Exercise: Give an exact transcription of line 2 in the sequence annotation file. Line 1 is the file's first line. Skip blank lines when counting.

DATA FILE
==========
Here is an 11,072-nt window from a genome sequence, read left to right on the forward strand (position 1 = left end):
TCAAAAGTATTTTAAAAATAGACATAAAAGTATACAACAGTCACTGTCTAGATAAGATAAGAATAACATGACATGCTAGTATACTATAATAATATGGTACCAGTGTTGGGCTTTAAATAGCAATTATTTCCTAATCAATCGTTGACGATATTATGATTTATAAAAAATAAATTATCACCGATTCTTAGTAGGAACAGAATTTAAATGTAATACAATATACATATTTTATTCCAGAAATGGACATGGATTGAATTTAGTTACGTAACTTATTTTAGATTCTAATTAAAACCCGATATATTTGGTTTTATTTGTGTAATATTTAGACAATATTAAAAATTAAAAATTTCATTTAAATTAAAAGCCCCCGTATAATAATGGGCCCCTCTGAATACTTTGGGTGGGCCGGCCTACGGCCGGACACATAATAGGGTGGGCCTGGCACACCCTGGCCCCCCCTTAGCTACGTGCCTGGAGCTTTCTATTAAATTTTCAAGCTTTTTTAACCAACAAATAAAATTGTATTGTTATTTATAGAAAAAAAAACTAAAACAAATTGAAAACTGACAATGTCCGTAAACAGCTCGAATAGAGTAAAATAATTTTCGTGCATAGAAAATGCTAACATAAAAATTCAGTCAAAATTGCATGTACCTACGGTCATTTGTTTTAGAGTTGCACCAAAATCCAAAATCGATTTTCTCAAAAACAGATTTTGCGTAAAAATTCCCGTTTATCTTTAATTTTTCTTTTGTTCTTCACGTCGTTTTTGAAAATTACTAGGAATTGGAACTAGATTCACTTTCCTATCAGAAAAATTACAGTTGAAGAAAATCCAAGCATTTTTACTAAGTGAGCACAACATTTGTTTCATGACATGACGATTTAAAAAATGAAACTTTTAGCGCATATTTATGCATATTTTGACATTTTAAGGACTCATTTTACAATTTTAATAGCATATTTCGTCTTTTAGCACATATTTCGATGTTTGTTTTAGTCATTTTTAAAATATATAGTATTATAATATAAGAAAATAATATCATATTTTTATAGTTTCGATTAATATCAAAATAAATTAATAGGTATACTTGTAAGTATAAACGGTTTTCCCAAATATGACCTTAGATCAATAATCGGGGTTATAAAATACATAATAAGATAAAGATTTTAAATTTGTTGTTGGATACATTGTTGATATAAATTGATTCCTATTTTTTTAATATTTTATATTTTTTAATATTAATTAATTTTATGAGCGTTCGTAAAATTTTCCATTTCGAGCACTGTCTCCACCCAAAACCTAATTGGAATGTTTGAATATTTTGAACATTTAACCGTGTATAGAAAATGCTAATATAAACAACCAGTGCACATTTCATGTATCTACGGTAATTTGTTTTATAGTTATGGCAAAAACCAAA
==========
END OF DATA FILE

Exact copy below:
TCAAAAGTATTTTAAAAATAGACATAAAAGTATACAACAGTCACTGTCTAGATAAGATAAGAATAACATGACATGCTAGTATACTATAATAATATGGTACCAGTGTTGGGCTTTAAATAGCAATTATTTCCTAATCAATCGTTGACGATATTATGATTTATAAAAAATAAATTATCACCGATTCTTAGTAGGAACAGAATTTAAATGTAATACAATATACATATTTTATTCCAGAAATGGACATGGATTGAATTTAGTTACGTAACTTATTTTAGATTCTAATTAAAACCCGATATATTTGGTTTTATTTGTGTAATATTTAGACAATATTAAAAATTAAAAATTTCATTTAAATTAAAAGCCCCCGTATAATAATGGGCCCCTCTGAATACTTTGGGTGGGCCGGCCTACGGCCGGACACATAATAGGGTGGGCCTGGCACACCCTGGCCCCCCCTTAGCTACGTGCCTGGAGCTTTCTATTAAATTTTCAAGCTTTTTTAACCAACAAATAAAATTGTATTGTTATTTATAGAAAAAAAAACTAAAACAAATTGAAAACTGACAATGTCCGTAAACAGCTCGAATAGAGTAAAATAATTTTCGTGCATAGAAAATGCTAACATAAAAATTCAGTCAAAATTGCATGTACCTACGGTCATTTGTTTTAGAGTTGCACCAAAATCCAAAATCGATTTTCTCAAAAACAGATTTTGCGTAAAAATTCCCGTTTATCTTTAATTTTTCTTTTGTTCTTCACGTCGTTTTTGAAAATTACTAGGAATTGGAACTAGATTCACTTTCCTATCAGAAAAATTACAGTTGAAGAAAATCCAAGCATTTTTACTAAGTGAGCACAACATTTGTTTCATGACATGACGATTTAAAAAATGAAACTTTTAGCGCATATTTATGCATATTTTGACATTTTAAGGACTCATTTTACAATTTTAATAGCATATTTCGTCTTTTAGCACATATTTCGATGTTTGTTTTAGTCATTTTTAAAATATATAGTATTATAATATAAGAAAATAATATCATATTTTTATAGTTTCGATTAATATCAAAATAAATTAATAGGTATACTTGTAAGTATAAACGGTTTTCCCAAATATGACCTTAGATCAATAATCGGGGTTATAAAATACATAATAAGATAAAGATTTTAAATTTGTTGTTGGATACATTGTTGATATAAATTGATTCCTATTTTTTTAATATTTTATATTTTTTAATATTAATTAATTTTATGAGCGTTCGTAAAATTTTCCATTTCGAGCACTGTCTCCACCCAAAACCTAATTGGAATGTTTGAATATTTTGAACATTTAACCGTGTATAGAAAATGCTAATATAAACAACCAGTGCACATTTCATGTATCTACGGTAATTTGTTTTATAGTTATGGCAAAAACCAAA